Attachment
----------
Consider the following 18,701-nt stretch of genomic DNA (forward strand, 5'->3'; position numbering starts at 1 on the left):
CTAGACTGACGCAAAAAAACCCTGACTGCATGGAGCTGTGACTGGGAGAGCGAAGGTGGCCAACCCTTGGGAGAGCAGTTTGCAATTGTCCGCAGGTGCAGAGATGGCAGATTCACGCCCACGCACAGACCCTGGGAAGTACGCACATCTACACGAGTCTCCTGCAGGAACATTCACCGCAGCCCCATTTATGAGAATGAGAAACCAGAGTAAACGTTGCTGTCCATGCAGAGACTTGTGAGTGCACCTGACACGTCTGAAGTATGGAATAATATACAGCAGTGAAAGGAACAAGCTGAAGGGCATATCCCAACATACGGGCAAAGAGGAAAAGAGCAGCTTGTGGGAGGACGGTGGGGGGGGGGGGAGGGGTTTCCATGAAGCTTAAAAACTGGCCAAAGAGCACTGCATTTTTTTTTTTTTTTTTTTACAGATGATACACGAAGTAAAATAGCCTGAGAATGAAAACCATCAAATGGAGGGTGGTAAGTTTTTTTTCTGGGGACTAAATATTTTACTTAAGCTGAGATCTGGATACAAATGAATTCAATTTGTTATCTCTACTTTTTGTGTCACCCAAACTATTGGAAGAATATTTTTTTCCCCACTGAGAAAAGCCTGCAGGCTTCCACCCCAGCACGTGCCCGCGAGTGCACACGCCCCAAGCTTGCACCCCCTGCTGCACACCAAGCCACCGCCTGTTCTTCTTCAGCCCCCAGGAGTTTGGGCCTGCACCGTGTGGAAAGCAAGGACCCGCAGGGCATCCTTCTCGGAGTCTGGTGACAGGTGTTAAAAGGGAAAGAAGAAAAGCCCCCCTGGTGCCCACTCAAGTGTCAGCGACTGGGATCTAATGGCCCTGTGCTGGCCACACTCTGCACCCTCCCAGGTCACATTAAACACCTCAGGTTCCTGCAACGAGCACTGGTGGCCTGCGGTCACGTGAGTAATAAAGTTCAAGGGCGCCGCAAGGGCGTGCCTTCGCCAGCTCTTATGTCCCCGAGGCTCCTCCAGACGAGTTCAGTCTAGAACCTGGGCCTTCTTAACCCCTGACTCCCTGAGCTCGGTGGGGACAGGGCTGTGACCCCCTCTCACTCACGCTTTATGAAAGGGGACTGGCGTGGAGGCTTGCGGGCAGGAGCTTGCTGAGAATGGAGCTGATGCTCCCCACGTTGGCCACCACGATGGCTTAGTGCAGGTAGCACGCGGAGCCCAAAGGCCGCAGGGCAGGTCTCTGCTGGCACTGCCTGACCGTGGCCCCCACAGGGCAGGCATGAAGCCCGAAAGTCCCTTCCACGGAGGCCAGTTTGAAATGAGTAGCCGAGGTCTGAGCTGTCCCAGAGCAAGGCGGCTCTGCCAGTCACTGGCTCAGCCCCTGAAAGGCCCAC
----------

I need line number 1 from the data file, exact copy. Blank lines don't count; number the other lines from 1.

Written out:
Consider the following 18,701-nt stretch of genomic DNA (forward strand, 5'->3'; position numbering starts at 1 on the left):